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Unlocking the secrets of the brain's dopaminergic system

Unlocking the secrets of the brain's dopaminergic system
Dopaminergic neurons in the ventral midbrain (red) and ventral midbrain projections into striatal and cortical tissue (green). Credit: (c) Daniel Reumann/IMBA

A new organoid model of the dopaminergic system sheds lights on its intricate functionality and potential implications for Parkinson's disease. The model, developed by the group of Jürgen Knoblich at the Institute of Molecular Biotechnology (IMBA) of the Austrian Academy of Sciences, replicates the dopaminergic system's structure, connectivity, and functionality.

The study, published in Nature Methods, also uncovers the enduring effects of chronic cocaine exposure on the dopaminergic circuit, even after withdrawal.

A completed run, the early morning hit of caffeine, the smell of cookies in the oven—these rewarding moments are all due to a hit of the neurotransmitter dopamine, released by neurons in a neural network in our brain, called the "dopaminergic reward pathway."

Apart from mediating the feeling of "reward," dopaminergic neurons also play a crucial role in fine motor control, which is lost in diseases such as Parkinson's disease. Despite dopamine's importance, key features of the system are not yet understood, and no cure for Parkinson's disease exists. In their new study, the group of Jürgen Knoblich at IMBA developed an organoid model of the dopaminergic system, which recapitulates not only the system's morphology and nerve projections but also its functionality.

A model of Parkinson's disease

Tremor and a loss of motor control are characteristic symptoms of Parkinson's disease and are due to a loss of neurons that release the neurotransmitter dopamine, called dopaminergic neurons. When dopaminergic neurons die, fine motor control is lost, and patients develop tremors and uncontrollable movements. Although the loss of dopaminergic neurons is crucial in the development of Parkinson's disease, the mechanisms of how this happens and how we can prevent—or even repair—the dopaminergic system are not yet understood.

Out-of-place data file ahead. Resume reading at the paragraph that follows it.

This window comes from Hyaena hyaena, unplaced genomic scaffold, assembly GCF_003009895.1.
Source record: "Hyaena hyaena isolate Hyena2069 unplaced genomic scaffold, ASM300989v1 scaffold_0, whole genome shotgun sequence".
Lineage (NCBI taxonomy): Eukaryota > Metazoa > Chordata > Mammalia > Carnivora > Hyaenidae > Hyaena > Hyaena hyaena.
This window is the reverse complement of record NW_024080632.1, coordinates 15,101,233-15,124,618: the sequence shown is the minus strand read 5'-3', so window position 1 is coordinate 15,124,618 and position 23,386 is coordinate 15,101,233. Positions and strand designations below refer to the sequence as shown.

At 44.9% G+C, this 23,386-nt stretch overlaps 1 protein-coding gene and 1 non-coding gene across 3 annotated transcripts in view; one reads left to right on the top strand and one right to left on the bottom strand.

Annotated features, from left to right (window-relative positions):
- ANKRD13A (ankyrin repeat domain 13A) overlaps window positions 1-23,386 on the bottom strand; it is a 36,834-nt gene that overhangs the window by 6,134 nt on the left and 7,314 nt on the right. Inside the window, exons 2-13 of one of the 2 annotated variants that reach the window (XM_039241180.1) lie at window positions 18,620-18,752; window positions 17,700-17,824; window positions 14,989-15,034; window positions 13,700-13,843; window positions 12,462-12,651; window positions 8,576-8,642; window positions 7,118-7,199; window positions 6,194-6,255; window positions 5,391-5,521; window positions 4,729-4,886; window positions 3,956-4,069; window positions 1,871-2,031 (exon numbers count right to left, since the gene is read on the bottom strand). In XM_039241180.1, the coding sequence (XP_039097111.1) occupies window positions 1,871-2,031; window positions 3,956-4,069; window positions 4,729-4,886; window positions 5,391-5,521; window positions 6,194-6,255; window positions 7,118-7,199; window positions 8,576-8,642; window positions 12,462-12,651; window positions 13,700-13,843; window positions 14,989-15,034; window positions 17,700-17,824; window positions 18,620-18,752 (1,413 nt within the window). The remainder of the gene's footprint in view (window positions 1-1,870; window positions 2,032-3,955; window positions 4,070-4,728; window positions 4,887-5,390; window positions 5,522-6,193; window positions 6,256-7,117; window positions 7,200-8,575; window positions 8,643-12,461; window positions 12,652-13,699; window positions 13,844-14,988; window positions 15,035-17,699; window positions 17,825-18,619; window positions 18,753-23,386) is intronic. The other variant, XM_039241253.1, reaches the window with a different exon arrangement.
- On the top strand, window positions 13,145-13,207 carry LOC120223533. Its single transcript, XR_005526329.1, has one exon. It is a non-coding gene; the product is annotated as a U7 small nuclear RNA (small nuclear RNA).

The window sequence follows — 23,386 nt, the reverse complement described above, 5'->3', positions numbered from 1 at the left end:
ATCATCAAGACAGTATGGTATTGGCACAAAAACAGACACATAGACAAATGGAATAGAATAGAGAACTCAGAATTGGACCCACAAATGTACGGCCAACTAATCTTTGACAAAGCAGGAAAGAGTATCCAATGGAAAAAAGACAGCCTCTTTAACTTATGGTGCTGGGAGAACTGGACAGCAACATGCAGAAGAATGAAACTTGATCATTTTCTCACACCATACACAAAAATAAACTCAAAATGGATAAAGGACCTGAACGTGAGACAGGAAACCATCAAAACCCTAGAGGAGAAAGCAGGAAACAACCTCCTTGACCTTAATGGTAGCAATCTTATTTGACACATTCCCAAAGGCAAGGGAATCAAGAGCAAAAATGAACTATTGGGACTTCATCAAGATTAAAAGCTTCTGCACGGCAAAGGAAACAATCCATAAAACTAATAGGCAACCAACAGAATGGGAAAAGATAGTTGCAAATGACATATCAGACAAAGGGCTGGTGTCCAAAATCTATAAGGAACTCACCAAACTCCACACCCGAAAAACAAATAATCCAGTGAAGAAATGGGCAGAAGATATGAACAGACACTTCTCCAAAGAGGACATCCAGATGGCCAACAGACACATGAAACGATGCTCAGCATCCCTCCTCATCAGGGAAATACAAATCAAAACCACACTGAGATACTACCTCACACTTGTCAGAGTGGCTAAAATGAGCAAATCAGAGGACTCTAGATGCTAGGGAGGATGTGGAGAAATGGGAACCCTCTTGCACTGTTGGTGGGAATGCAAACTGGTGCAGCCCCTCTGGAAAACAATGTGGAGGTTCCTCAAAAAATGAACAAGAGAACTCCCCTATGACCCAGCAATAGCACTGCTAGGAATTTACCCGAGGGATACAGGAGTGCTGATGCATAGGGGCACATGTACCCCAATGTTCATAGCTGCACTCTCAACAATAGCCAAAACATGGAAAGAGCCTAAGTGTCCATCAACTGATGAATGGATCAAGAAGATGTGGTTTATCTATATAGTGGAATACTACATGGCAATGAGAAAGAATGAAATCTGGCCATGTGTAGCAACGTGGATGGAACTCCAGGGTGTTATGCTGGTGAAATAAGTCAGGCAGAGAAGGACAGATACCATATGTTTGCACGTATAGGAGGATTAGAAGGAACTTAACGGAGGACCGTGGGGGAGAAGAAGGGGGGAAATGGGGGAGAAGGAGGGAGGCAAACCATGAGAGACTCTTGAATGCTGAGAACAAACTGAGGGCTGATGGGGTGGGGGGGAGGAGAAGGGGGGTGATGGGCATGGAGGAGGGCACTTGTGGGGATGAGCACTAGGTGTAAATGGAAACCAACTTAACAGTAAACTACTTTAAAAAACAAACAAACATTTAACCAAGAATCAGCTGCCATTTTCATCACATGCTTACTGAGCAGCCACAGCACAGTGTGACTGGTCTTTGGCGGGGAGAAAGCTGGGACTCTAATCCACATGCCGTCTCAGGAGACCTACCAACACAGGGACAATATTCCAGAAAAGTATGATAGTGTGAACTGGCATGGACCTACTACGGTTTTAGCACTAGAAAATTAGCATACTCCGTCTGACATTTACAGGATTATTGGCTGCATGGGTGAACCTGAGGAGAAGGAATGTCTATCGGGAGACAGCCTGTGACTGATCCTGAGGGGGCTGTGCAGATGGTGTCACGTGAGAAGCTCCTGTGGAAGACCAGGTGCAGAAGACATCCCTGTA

Animal models for Parkinson's disease have provided some insight into Parkinson's disease; however, as rodents do not naturally develop Parkinson's disease, animal studies proved unsatisfactory in recapitulating hallmark features of the disease. In addition, the human brain contains many more dopaminergic neurons, which also wire up differently within the human brain, sending projections to the striatum and the cortex.

"We sought to develop an in vitro model that recapitulates these human features in so-called ," explains Daniel Reumann, previously a Ph.D. student in the lab of Jürgen Knoblich at IMBA and first author of the paper. "Brain organoids are human stem cell-derived three-dimensional structures, which can be used to understand both human brain development and function," he explains further.

The team first developed organoid models of the so-called ventral midbrain, striatum, and cortex—the regions linked by neurons in the dopaminergic system—and then developed a method for fusing these organoids together. As happens in the , the midbrain organoid's dopaminergic neurons send projections to the striatum and the cortex organoids.